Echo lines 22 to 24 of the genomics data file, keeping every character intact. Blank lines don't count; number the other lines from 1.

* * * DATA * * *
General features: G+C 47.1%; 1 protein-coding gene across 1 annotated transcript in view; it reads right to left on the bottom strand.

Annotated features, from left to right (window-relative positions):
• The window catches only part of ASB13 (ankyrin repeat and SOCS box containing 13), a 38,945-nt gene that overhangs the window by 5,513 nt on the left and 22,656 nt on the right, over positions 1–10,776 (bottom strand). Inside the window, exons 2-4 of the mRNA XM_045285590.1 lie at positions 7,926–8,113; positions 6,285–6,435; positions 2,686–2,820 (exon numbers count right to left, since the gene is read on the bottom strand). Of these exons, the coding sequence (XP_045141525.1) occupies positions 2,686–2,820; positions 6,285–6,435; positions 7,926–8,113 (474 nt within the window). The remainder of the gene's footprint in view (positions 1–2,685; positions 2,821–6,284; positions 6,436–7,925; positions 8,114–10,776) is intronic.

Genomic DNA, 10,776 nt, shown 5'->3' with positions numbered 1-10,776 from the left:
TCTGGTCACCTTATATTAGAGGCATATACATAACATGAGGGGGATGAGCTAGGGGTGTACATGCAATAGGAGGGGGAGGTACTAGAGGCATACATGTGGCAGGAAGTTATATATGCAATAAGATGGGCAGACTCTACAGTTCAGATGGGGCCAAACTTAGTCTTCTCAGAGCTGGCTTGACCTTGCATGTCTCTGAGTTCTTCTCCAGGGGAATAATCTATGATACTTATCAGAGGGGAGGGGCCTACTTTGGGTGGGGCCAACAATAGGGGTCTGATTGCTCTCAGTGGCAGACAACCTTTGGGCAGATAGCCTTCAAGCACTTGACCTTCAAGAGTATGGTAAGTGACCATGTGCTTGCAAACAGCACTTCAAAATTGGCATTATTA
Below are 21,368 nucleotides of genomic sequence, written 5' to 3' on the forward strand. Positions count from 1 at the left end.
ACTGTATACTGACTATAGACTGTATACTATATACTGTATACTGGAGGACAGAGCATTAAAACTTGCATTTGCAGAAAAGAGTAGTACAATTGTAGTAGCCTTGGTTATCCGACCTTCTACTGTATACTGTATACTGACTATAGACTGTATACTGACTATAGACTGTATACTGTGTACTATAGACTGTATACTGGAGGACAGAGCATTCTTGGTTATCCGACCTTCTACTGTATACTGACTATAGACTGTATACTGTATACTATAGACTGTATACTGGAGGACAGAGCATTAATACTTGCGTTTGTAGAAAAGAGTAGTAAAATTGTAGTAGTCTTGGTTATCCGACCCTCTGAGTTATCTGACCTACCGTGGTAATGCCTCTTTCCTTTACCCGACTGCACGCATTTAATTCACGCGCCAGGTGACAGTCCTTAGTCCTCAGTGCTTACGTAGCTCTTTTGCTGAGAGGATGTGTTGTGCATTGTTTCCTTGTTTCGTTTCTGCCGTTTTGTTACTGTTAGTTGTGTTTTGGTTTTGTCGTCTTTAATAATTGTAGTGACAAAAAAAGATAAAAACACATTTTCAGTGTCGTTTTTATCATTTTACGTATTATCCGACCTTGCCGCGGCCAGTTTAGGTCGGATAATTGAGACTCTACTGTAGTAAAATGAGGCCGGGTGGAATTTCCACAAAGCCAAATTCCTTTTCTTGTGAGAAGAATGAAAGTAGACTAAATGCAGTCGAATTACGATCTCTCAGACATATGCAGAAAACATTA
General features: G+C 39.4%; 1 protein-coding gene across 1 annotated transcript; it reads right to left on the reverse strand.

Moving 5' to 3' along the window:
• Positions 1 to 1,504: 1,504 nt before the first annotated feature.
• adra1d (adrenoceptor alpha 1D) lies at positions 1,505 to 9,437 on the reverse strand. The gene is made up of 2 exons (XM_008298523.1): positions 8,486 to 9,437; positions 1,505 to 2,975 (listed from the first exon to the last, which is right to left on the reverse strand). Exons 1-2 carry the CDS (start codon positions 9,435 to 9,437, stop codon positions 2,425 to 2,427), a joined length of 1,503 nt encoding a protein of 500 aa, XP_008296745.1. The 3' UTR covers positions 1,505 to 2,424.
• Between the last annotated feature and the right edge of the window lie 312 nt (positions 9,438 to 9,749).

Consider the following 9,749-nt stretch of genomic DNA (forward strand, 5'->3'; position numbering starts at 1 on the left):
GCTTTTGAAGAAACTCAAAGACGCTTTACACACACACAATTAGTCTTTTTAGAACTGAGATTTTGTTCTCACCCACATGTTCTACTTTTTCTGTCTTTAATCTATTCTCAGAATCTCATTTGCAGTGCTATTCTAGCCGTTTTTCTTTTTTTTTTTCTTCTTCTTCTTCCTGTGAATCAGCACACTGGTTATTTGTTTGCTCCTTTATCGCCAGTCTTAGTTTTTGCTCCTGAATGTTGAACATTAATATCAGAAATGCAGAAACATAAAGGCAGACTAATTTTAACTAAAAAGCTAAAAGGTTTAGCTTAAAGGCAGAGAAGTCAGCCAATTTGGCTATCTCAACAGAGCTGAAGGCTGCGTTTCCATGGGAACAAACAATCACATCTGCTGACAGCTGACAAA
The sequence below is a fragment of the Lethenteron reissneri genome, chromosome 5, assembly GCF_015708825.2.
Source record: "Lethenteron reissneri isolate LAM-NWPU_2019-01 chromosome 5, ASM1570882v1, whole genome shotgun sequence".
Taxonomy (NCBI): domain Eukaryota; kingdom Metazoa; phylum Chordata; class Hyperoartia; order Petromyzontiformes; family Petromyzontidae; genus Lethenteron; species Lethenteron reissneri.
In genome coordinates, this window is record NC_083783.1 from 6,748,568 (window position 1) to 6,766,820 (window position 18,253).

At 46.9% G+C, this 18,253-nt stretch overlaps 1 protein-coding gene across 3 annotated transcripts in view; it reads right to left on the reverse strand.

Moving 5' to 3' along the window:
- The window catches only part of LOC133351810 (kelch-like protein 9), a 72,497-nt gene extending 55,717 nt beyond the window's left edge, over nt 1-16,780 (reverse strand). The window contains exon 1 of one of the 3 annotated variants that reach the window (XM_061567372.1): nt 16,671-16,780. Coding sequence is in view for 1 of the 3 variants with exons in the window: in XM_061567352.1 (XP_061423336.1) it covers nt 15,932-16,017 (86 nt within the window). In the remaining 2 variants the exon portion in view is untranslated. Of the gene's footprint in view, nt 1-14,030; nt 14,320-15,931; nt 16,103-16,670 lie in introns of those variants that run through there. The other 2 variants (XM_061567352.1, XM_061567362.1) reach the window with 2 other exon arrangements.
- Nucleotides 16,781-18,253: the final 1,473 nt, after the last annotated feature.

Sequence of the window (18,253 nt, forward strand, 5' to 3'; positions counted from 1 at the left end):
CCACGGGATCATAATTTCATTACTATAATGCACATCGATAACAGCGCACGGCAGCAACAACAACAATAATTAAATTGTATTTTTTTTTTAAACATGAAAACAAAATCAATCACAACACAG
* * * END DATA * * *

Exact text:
- Nucleotides 16,781-18,253: the final 1,473 nt, after the last annotated feature.

Sequence of the window (18,253 nt, forward strand, 5' to 3'; positions counted from 1 at the left end):
CCACGGGATCATAATTTCATTACTATAATGCACATCGATAACAGCGCACGGCAGCAACAACAACAATAATTAAATTGTATTTTTTTTTTAAACATGAAAACAAAATCAATCACAACACAG